Because of the role you played and the evidence in terms of who was going to be the actual shooter, I'm going to -- I'm not going to detain you on the basis of danger to the community, because I think your ties to the community and your equities, outweigh the danger that you pose, either because you intentionally want to hurt people in this case, or whether you were hanging around with the wrong crowd. (Doc. # 217 at 26). The Magistrate Judge found that the Defendant is eighteen years old, has significant ties to the community, and is a United States citizen. The Magistrate Judge found that the Defendant had one prior drug conviction but had complied with the conditions of supervised release. The Magistrate Judge found that a combination of conditions would reasonable assure the Defendant's appearance and the safety of the community, including a personal appearance bond in the amount of $100,000 secured by real property and active GPS monitoring.

On August 8, 2010, the Government filed a motion for review of the order granting pretrial release. The Government asserts that the Defendant should be detained pending trial because he is a danger to the community and a risk of flight. In addition to the presumption in favor of detention, the Government contends that the nature and circumstances of this racketeering conspiracy, including acts of murder, kidnaping, robbery and drug trafficking; and this Defendant's personal participation in four separate racketeering acts strongly favors detention.

Defendant asserts that the evidence that he was a knowing participant in all but one of the four alleged acts of racketeering is weak. Defendant asserts that he dissociated himself with negative influences after his arrest in January of 2010 for possession of marijuana with intent to distribute. Defendant further asserts that the conditions imposed by the Magistrate Judge are onerous and should be reduced to a $80,000 personal appearance bond secured by the signatures of two financially responsible adults.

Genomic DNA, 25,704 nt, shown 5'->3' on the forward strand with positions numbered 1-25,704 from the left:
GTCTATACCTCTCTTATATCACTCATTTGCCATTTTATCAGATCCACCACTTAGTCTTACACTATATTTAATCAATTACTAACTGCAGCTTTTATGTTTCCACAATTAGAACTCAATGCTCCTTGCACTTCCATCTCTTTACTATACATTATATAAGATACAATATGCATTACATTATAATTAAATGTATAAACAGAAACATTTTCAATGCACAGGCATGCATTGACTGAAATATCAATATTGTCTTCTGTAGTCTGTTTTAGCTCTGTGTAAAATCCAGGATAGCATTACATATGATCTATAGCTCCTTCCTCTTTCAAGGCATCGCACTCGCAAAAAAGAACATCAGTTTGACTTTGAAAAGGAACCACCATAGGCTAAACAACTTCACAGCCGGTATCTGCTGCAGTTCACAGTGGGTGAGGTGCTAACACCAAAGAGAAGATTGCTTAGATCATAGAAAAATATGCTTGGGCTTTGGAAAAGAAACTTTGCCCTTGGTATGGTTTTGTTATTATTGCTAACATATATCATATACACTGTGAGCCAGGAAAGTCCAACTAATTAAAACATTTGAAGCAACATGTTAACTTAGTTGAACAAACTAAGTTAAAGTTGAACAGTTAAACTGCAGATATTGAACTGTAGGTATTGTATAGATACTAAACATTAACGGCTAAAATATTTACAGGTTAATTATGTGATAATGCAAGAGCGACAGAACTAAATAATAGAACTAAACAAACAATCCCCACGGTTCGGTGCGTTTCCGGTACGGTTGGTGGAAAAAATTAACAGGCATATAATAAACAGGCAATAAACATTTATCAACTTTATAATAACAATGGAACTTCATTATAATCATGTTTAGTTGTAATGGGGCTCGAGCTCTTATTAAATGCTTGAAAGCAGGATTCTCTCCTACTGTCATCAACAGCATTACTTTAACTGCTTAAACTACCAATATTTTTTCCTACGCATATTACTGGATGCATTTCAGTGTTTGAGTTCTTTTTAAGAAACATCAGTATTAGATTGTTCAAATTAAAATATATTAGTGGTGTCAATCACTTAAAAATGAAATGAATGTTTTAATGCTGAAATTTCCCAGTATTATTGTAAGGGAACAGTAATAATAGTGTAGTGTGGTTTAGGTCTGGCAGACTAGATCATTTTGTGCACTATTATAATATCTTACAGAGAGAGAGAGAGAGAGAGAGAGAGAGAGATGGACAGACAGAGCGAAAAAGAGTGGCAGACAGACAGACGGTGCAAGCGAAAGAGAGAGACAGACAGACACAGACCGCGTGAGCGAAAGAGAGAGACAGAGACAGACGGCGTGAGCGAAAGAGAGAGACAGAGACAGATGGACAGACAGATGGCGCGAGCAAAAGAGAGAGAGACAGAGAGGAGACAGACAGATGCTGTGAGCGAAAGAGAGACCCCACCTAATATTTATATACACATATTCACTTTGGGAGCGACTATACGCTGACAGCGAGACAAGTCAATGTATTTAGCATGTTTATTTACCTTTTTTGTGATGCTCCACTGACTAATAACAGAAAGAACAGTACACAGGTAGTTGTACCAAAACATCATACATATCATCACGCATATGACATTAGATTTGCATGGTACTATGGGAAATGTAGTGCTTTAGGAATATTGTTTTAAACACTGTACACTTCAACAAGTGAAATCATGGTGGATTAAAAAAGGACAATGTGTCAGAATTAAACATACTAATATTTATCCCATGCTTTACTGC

On August 24, 2010, this Court held a hearing on the motion to revoke pretrial release order. At the hearing, the Government's proffered evidence that the Defendant was directly involved in two drug trafficking offenses, and conspiracy to commit robbery, and conspiracy to commit murder.*fn1

On December 14, 2009, at approximately 8:20 p.m., Defendant Raul Moreno placed a recorded call to a confidential informant. During the call, Moreno asked the confidential informant to report as soon as possible to "la officina," which was known to be located at 244 Palomar, Apartment #28, Chula Vista, California. Moreno explained that they were looking for "magazines for the shorts," which referred to ammunition magazines for the handguns. On the way to the meeting spot, the confidential informant was provided with a concealed recording device. Surveillance agents followed the confidential informant. Agents observed Defendant Soria, Defendant Moreno and Defendant Armando Castillo get into the confidential informant's vehicle. The recording device revealed that while driving to a shopping mall named Plaza Las Americas, Moreno stated that they were going to rob two women who worked at the mall as the women walked to a nearby bank to deposit their daily cash proceeds. Moreno stated that the women routinely made the walk between 10:00 p.m. and 10:30 p.m. According to the confidential informant, Moreno was ...